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Here’s another selection of reading culled from the Interwebs for your delight and edification. Today’s illustration is from the New York Public Library, which recently made 180,000 images in the public domain available on its website. It’s a good way to waste a whole day…but I’d recommend you try to read at least one of these pieces below before the weekend’s over…


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Every January, the online literary journal The Millions puts out its great preview of fiction to look forward to in the coming year. Among the potential gems on the way are a new novel by Elizabeth Strout (author of Olive Kittredge), new fiction by Tahar Ben Jelloun, Morocco’s most acclaimed writer, new novels by Yann Martel, Don DeLillo, Mark Hadden, Annie Proulx, and a collection of stories by Nigerian-born British author Helen Oyeyemi. Plus heaps of new authors as yet undiscovered.


Robert Trivers completely overturned psychology in the 1970s with brilliant insights into the evolutionary benefits of altruism and how sexual competition is a driver of evolution. But he’s also quite a character. He once joined the Black Panthers, fought off  knife-wielding attacker in Jamaica, and he’s notorious for having a low tolerance for stupidity in his colleagues. Matt Hutson’s fantastic profile of the irascible researcher in Pyschology Today is a thoroughly enjoyable read. (Hat tip to 3 Quarks Daily .)


Grollier's_Reading_Wheel2One of the goals of this website is to find (and create) deeper meaning in the online world. We all know that reading online can devolve into a mind-numbed coma of scroll-and-like on Facebook or Twitter. But in a great essay in Nautilus, Paul La Farge argues that part of the problem with online reading is the issue of low expectations: studies show we read paper slower and more carefully because we expect the experience to be more meaningful. La Farge then points to new online writing experiments like the digital novel Pry as proof that internet reading can buck the clickbait trend. You just have to search harder… and ignore the crap.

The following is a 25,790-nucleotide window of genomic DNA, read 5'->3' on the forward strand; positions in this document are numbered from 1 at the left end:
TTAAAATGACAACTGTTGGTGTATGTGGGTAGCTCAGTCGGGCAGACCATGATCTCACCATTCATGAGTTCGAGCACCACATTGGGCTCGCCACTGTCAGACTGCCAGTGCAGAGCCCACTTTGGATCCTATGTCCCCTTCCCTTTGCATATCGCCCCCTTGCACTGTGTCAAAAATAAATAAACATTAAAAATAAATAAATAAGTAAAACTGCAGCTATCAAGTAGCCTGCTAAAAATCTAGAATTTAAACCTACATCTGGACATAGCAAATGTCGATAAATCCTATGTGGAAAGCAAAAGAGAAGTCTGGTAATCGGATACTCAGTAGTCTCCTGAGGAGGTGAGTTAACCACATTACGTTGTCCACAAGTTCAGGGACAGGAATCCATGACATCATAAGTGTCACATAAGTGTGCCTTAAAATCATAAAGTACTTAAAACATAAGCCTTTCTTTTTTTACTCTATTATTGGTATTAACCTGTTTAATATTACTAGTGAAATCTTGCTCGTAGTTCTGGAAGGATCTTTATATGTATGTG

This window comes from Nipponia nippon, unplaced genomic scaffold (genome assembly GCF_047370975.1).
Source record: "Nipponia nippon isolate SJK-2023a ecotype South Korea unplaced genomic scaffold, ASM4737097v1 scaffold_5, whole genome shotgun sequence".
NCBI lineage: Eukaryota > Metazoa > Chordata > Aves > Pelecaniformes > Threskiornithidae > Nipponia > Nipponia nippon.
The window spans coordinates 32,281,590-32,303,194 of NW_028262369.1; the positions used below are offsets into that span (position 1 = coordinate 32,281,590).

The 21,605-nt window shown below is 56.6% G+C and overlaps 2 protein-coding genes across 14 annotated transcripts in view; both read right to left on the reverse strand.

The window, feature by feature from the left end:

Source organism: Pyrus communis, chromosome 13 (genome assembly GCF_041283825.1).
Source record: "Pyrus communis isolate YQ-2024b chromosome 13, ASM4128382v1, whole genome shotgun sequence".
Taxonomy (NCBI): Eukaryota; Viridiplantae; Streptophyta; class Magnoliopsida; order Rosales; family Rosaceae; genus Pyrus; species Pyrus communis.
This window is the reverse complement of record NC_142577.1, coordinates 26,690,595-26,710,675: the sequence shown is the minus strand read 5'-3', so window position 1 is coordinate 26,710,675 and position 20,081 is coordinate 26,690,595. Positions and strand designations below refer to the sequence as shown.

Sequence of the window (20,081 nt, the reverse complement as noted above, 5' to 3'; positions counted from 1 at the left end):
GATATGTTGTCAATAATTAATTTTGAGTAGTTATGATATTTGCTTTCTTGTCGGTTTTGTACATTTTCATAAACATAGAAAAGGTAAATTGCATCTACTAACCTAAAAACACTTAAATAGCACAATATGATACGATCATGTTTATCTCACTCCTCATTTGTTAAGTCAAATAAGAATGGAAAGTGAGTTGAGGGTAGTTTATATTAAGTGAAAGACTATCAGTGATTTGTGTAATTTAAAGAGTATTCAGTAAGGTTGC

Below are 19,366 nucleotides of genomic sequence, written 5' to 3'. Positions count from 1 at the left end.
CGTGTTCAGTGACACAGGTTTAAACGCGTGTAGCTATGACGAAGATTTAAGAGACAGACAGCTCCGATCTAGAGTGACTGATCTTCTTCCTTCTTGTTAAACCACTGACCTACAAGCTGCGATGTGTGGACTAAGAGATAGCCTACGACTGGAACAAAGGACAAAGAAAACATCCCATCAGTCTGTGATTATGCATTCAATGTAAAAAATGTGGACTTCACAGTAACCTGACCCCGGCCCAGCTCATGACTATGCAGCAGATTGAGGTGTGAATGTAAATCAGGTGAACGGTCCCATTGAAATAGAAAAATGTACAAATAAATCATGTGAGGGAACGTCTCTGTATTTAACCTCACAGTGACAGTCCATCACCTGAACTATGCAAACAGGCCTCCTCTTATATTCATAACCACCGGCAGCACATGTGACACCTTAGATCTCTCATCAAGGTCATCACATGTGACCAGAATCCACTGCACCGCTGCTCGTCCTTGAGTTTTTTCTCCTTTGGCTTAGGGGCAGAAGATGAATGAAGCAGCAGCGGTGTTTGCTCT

On that same topic, my social media feeds are bloated with all manner of positive thinking: inspiring quotes, self-help posters, and tips on taking control of one’s life. In a wonderfully bitchy cri de coeur, Chloe King calls out the “radical self-help” movement and people like Oprah Winfrey for insisting  all we need is positive thinking to have a better life. Such advice, King claims, is complete bullshit and makes people on the lower end of the economic ladder feel guilty for their unhappiness:

Changing your attitude is not going to change or help to dismantle structural injustice and a failed and unsustainable economic model which serves only the elite rich of this world, and exploits the rest of us, particularly the working class and those living in poverty. As far as I am concerned positive thinking will fucking ruin your life.


In Asymptote magazine, Vietnamese poet Nhã Thuyên’s poem The Ship is a lovely, associative, prose-poem about love, alienation, and her compulsive need to put experience into words:

i will do nothing more harmless than write unfaithful and chaotic poems, with utterly stupid fingers crying out for emancipation by way of obedience to instinct, emancipation by way of obedience, truly absurd, no obedience leads to emancipation, should break through and rebel, should have courage to see falling blood, someone is smiling, someone is gently squeezing my hand, someone there, someone is gently squeezing my hand, someone is inviting me on a journey up the road, right above the port, i refuse like i’m not refusing. . .

 

(Nhã Thuyên is the editor AJAR magazine, and her poem is translated by Kaitlin Rees, a friend of mine in Hanoi).


 

Reporting for the New Yorker, Samanth Subramanian writes about the systematic killing of atheist bloggers in Bangladesh. Intimidated and attacked with machetes by Islamist radicals, these writers trying to create an open, secular society continue to courageously type, despite the government’s tepid response. Subramanian makes it clear how one blogger is under constant threat:

“If I can’t write about politics and religion, I feel I have nothing to write.” And he changed his footwear.

I looked at his feet, clad in gray Power sneakers with banana-yellow laces. “So that you can run?”

“So that I can run.”


On a lighter note, the man who invented the spork, that disposable, multifunction utensil, gets his due in a profile at Vox. Rather than the fast-food implement we know today, the spork was originally intended to for the elite clubs of 19th century New York. Its inventor, Samuel W. Francis, was an eccentric renaissance man, medical doctor, novelist, and inventor whose other inspirations included instant tea and glass gloves for burn victims.


That’s all for this week. Happy reading!

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